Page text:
Terry v. Ohio: The Birth of Stop and Frisk
A federal court judge recently held that New York City’s stop and frisk program runs afoul of the U.S. Constitution. In addition to finding that the practice disproportionately targeted black and Hispanics in violation of the Fourteenth Amendment, the court found that many of the stops violated the prohibition against unreasonable searches and seizures. Central to the court’s Fourth Amendment analysis was the precedent established in Terry v. Ohio.
The Facts of the Case
A Cleveland detective was patrolling his downtown beat when he observed Terry and two other men walking an identical route more than 24 times, while pausing to look in the same store window. Suspecting that the men were “casing a job, a stick-up,” the officer approached the men, identified himself as a policeman, and asked their names. He subsequently frisked Terry and found a pistol in his overcoat pocket. He was charged with carrying a concealed weapon.
The defense moved to suppress the weapons. While the court rejected the prosecutor’s argument that the guns had been seized during a search incident to a lawful arrest, the court admitted the weapons into evidence on the ground that the officer had cause to believe that the men were acting suspiciously, that their interrogation was warranted, and that the officer, for his own protection, had the right to pat down their outer clothing having reasonable cause to believe that they might be armed.
The Supreme Court’s Decision
On appeal, the majority of the Supreme Court agreed that the evidence should be admissible. However, it flatly rejected the argument that a stop and frisk did not implicate Fourth Amendment protections against unreasonable searches and seizures.
“Whenever a police officer accosts an individual and restrains his freedom to walk away, he has ‘seized’ that person,” Justice Earl Warren wrote on behalf of the majority. He further stated that “… it is nothing less than sheer torture of the English language to suggest that a careful exploration of the outer surfaces of a person’s clothing all over his or her body in an attempt to find weapons is not a ‘search.'”
Despite the general requirement for obtaining a warrant prior to search and seizure, the Court acknowledged that the procedure is not always possible when officers must make quick decisions on the beat. Accordingly, the Court concluded:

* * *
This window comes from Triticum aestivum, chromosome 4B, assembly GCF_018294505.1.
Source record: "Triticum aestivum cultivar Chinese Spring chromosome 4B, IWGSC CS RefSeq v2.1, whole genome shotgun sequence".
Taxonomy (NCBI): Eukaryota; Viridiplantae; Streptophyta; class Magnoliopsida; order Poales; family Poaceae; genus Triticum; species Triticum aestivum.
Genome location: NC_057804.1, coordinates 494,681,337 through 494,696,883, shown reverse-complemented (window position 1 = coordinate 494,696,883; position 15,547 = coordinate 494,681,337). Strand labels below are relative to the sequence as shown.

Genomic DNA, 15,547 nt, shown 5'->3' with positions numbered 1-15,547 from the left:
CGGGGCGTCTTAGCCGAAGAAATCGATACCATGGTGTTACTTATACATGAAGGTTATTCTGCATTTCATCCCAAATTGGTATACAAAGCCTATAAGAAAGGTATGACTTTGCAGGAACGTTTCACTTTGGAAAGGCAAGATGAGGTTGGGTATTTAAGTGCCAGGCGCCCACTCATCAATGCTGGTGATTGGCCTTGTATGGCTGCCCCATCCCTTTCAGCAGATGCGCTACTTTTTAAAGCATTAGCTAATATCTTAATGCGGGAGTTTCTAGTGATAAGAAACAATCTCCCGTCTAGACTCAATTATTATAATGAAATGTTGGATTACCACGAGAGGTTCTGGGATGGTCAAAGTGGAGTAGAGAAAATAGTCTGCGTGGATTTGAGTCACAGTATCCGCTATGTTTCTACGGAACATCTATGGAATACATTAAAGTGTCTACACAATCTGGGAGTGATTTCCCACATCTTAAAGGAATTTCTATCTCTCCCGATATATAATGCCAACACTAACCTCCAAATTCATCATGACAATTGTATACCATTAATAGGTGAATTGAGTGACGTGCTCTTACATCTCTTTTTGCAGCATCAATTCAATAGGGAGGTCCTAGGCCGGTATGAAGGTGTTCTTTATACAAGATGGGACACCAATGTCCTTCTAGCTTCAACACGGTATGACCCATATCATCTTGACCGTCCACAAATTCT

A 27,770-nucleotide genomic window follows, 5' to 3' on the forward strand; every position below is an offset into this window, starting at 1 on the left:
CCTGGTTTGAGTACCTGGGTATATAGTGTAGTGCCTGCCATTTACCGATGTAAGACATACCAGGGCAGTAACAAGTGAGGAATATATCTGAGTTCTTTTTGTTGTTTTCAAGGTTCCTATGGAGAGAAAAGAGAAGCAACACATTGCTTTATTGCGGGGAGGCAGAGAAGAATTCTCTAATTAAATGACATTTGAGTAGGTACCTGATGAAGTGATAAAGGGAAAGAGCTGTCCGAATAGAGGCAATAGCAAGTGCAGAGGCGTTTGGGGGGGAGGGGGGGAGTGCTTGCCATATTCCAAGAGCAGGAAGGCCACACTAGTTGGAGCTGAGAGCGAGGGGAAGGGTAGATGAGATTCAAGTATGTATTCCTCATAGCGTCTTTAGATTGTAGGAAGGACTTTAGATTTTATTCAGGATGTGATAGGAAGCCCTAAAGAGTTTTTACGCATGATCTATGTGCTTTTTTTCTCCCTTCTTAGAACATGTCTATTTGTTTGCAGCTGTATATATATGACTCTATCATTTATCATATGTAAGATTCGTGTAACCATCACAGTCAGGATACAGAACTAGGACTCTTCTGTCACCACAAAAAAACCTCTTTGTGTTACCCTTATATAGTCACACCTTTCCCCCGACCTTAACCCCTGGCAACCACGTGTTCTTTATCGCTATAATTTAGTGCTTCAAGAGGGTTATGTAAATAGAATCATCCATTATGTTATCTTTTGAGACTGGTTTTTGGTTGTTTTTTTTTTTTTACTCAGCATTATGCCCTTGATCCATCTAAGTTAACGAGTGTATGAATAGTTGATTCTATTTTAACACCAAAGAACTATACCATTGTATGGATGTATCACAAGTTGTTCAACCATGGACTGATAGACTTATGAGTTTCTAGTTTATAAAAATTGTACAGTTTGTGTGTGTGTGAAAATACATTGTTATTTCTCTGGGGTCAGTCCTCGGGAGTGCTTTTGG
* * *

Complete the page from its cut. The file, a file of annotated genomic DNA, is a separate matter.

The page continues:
Where a police officer observes unusual conduct which leads him reasonably to conclude in light of his experience that criminal activity may be afoot and that the persons with whom he is dealing may be armed and presently dangerous, where, in the course of investigating this behavior, he identifies himself as a policeman and makes reasonable inquiries, and where nothing in the initial stages of the encounter serves to dispel his reasonable fear for his own or others’ safety, he is entitled for the protection of himself and others in the area to conduct a carefully limited search of the outer clothing of such persons in an attempt to discover weapons which might be used to assault him.
The Court emphasized that test for assessing the reasonableness of a stop and frisk is an objective one. The subjective good faith of the officer is insufficient. The court must ask: “Would the facts available to the officer at the moment of the seizure or the search warrant a man of reasonable caution in the belief that the action taken was appropriate?”
That question may turn out to be central to the Court’s analysis of the NYPD’s stop and frisk program, should the case make it all the way to the Supreme Court.
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- Establishment ClauseFree Exercise Clause
- Freedom of Speech
- Freedoms of Press
- Freedom of Assembly, and Petitition
- The Right to Bear Arms
- Unreasonable Searches and Seizures
- Due Process
- Eminent Domain
- Rights of Criminal Defendants
Preamble to the Bill of Rights
Congress of the United States begun and held at the City of New-York, on Wednesday the fourth of March, one thousand seven hundred and eighty nine.
THE Conventions of a number of the States, having at the time of their adopting the Constitution, expressed a desire, in order to prevent misconstruction or abuse of its powers, that further declaratory and restrictive clauses should be added: And as extending the ground of public confidence in the Government, will best ensure the beneficent ends of its institution.